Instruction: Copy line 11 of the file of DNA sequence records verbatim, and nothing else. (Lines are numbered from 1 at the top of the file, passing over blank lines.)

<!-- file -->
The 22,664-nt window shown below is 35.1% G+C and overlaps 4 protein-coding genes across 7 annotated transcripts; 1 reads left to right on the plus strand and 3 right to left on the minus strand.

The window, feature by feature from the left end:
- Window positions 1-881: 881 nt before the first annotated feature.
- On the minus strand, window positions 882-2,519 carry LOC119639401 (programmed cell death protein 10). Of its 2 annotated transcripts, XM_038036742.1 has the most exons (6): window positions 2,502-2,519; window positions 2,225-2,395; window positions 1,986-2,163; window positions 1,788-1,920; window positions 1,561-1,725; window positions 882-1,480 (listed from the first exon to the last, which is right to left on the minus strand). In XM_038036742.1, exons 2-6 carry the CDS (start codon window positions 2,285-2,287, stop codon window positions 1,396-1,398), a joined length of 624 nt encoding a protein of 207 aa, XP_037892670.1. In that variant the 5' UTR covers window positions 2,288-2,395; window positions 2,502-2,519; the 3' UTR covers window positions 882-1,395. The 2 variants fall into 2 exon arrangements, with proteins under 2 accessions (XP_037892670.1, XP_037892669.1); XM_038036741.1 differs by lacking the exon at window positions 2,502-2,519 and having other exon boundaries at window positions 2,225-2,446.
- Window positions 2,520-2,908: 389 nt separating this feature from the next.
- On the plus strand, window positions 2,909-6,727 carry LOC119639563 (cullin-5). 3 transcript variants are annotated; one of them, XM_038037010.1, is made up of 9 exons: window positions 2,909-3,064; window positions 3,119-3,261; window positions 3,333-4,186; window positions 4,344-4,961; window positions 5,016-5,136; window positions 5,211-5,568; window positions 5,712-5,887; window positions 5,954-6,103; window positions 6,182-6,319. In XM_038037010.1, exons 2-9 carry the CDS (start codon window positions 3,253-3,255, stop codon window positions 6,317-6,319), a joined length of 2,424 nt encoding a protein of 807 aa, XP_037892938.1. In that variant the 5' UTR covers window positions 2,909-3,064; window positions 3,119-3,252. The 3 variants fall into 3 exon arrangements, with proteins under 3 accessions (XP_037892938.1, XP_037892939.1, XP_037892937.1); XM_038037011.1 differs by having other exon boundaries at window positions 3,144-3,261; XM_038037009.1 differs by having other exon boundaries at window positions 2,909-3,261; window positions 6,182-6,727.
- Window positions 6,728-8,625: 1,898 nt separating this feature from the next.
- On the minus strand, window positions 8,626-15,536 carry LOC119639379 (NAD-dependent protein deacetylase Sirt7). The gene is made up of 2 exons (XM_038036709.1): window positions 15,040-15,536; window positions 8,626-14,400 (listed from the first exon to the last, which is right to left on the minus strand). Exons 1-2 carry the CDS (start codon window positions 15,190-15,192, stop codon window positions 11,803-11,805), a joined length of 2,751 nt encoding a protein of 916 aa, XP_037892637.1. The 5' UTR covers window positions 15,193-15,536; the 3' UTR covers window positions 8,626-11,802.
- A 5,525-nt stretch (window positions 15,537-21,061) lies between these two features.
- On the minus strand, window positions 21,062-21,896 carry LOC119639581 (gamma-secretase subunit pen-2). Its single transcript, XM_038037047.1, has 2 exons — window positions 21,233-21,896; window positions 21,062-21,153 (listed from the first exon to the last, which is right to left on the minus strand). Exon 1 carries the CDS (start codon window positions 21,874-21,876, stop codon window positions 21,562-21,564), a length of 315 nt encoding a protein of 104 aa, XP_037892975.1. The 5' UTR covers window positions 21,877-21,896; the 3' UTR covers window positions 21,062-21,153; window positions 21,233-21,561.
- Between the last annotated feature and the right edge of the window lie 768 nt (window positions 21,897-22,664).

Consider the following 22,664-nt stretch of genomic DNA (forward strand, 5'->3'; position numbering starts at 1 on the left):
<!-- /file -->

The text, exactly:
- Between the last annotated feature and the right edge of the window lie 768 nt (window positions 21,897-22,664).